Interview About Gold Wake Press

Picture of Gold Wake Press

Author: Jared Michael Wahlgren

What makes Gold Wake Press a unique part of the publishing community?

Gold Wake is a snippet of the publishing industry. As much as we’d like to embody all the principles of publishing, “we” consists of a publisher, the authors, & a few cover designers who have assisted along the way. It’s difficult to spend free time being a representative of the press while also working on the books, from corrections to conversion to upload, etc. Some presses have publicists who work with the press, etc. We may be looking to actually become a “we” in the future. So, do we have an identity crisis? Not really. We embody a unique principle & aesthetic, & try, as best as we can, to push the boundaries of understanding a poem. Although we favor lyrical styles, we embrace all aspects of good writing. Joshua Young is a good example of this. His play-in-verse can be lyrical at times, in my opinion. Taking a step back from the work, its depth in character development is astounding, too.

What sort of qualities do you look for in a manuscript or piece of work that you are considering for publication?

Structure, mainly. Because I cannot do everything as a writer, I look for individuals or collaborations who encompass something that I do not do, that is, place order to a manuscript, divide it into sections and have each part serve a sacrifice to the whole picture. It’s difficult as a writer to write with a concept in mind, as opposed to just letting words flow. But, this structure originates from using certain words that come through a lens of writing. It really all begins with writing style, but whatever way it is done, I commend the authors who embrace this specific writing style.

Do you have a specific aesthetic preference? How would you describe that aesthetic?

I would say we do. Some have analyzed writing such as Darling’s as too fragmented, or Ripatrazone’s first book as too prose-like. But, overall these books fit well into our aesthetic too. Of course like I said before, we want to push the boundaries of the understanding of a poem. So as far our aesthetic is evolving but I like to convince myself that the lyrical & poems which encompass voice are favored or take priority. Someone described our aesthetic as lyrical that pushes the experimental boundary. That’s a good summary.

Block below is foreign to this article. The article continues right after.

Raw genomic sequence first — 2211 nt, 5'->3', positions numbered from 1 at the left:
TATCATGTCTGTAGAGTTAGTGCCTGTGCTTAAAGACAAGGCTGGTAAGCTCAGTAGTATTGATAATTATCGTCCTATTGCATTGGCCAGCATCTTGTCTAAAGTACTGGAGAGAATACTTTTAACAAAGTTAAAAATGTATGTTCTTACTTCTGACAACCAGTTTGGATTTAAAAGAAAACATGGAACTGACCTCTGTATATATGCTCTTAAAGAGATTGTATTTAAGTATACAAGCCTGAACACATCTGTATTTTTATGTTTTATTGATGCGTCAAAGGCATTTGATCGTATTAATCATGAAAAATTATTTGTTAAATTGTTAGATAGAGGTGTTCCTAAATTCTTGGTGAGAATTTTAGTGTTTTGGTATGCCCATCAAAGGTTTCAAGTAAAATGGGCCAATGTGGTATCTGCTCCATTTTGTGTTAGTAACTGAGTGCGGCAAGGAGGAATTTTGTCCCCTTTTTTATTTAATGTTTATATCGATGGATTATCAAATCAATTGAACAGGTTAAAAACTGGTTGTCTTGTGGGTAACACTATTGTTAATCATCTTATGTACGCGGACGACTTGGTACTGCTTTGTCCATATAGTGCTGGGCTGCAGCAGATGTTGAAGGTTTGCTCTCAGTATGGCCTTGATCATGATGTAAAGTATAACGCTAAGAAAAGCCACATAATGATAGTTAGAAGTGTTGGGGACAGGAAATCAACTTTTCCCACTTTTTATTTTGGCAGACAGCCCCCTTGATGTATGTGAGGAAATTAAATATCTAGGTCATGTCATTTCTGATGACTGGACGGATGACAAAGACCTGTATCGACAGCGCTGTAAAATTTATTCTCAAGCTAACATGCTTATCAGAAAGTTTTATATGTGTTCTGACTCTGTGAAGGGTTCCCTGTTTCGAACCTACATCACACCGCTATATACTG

What is the readership like for Gold Wake Press? What do you imagine your typical reader is like?

I think we have a devoted fan base, & like all presses we’re looking to expand that. I think if someone buys a GWP book, they’re going to want to read another one to accompany it. Maybe we should sell books in pairs. In fact, we do. There’s a combined edition of our first two books, reissued as Covenant.

What is the next exciting thing happening at Gold Wake Press?

The next exciting thing is our line-up for 2012-2013, which includes another solid edition of poems by Nick Ripatrazone focused upon personal relationships & birds, of course a common theme in poetry which we haven’t tackled too much yet, per se, as well as a stellar book from Kathleen Rooney in which an unfinished character journeys to his finish. Although I didn’t list it as so, Robinson Alone really is a novel-in-poems & Rooney’s interpretation & storytelling hopefully leaves us in wonderment about the borders between reality and myth.